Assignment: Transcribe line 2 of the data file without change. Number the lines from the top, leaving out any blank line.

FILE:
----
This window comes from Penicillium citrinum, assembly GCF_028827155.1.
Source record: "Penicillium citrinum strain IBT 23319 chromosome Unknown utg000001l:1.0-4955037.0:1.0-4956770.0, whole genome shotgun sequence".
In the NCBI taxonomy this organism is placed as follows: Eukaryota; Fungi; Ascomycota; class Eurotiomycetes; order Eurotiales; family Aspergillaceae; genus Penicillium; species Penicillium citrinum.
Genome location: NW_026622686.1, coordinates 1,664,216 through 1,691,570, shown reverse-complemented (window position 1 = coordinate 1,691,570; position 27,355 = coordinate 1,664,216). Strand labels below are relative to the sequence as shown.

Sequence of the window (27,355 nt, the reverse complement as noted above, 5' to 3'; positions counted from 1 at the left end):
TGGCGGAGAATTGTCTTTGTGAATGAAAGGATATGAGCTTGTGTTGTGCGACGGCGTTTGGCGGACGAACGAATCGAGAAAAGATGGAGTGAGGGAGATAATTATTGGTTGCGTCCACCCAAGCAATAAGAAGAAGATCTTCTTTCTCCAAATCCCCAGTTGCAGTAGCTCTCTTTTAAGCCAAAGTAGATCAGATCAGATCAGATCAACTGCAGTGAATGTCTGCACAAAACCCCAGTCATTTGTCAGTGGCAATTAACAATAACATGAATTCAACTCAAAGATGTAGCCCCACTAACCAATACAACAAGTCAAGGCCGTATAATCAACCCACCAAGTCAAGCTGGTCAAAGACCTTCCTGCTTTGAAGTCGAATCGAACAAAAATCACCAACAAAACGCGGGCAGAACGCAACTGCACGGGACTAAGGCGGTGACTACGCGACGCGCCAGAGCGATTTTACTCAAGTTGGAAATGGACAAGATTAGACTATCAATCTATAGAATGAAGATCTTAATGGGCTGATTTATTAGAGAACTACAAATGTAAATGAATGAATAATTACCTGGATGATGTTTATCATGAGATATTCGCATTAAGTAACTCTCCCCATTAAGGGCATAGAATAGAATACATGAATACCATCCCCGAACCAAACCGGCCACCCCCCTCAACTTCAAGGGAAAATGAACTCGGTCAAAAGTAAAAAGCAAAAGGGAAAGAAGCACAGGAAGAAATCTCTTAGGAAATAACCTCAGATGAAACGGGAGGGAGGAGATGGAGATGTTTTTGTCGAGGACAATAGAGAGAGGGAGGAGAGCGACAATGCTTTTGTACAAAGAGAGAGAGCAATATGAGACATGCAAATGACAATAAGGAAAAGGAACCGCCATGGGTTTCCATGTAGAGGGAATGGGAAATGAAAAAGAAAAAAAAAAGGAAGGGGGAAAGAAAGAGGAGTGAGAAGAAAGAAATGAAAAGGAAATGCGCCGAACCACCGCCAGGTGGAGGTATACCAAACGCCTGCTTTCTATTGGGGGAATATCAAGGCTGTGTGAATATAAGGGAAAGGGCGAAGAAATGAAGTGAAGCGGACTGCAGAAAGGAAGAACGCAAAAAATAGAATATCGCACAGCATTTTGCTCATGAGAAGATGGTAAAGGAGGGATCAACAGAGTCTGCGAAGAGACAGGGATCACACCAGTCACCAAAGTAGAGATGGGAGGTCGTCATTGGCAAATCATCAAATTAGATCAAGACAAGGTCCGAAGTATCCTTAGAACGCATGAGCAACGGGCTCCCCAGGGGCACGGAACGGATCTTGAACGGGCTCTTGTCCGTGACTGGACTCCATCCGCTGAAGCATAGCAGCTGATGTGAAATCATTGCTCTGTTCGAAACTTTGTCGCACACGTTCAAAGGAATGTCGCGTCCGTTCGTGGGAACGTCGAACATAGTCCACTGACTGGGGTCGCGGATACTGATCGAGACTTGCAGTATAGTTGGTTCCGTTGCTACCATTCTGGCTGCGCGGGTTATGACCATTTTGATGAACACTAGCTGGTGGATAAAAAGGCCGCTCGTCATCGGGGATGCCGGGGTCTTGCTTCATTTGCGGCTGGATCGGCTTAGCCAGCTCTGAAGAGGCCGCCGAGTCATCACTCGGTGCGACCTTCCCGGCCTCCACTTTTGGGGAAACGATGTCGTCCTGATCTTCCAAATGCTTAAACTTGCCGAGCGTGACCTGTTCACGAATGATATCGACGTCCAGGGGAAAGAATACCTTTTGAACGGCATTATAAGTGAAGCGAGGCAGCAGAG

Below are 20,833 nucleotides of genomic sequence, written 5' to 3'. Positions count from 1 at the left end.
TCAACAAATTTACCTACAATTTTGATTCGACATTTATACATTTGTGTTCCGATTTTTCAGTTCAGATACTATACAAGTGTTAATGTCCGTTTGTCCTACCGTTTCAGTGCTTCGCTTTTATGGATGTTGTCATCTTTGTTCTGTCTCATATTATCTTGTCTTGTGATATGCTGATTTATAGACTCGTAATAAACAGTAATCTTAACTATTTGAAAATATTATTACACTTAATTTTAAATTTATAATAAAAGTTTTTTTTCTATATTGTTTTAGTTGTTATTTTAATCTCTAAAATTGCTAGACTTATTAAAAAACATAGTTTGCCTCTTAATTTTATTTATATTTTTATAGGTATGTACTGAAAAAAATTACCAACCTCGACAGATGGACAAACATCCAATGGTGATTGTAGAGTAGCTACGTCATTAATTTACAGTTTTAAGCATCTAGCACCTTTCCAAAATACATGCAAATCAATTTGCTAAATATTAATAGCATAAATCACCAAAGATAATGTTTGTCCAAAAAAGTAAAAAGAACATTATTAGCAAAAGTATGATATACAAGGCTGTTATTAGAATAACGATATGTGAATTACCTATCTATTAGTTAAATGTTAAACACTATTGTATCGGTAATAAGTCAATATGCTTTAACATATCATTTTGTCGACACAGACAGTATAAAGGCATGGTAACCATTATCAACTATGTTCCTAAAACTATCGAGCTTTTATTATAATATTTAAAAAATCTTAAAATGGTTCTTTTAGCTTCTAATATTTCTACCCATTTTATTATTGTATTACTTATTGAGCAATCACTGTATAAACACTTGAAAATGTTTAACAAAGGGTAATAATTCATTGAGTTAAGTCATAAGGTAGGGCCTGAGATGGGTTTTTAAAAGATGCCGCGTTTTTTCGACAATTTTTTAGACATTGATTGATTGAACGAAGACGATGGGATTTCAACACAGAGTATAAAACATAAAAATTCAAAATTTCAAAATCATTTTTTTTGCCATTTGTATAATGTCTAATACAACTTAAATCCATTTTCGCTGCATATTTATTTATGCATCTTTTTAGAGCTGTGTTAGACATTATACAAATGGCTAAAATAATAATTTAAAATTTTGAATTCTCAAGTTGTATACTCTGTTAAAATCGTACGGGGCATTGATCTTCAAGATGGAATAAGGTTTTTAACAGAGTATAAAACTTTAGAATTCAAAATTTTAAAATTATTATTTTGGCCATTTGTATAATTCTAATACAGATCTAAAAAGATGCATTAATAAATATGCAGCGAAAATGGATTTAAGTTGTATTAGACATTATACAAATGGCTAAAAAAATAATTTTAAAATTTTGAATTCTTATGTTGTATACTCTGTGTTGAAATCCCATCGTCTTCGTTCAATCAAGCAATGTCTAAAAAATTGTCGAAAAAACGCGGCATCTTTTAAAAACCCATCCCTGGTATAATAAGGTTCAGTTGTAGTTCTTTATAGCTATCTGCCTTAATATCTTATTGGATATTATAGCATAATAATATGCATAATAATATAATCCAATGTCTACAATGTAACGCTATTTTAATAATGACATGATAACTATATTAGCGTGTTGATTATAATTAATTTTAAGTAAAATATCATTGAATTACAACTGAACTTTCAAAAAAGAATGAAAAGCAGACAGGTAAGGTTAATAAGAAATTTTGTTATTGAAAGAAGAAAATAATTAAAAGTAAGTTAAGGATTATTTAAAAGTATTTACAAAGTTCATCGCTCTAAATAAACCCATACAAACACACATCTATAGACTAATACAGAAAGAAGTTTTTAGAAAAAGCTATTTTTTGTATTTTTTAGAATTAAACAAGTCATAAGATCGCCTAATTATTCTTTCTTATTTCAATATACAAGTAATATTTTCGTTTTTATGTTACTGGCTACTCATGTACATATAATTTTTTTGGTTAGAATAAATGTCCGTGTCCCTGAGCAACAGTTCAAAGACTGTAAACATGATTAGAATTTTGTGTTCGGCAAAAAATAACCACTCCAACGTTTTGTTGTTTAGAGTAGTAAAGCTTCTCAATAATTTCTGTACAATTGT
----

Source record: "Penicillium citrinum strain IBT 23319 chromosome Unknown utg000001l:1.0-4955037.0:1.0-4956770.0, whole genome shotgun sequence".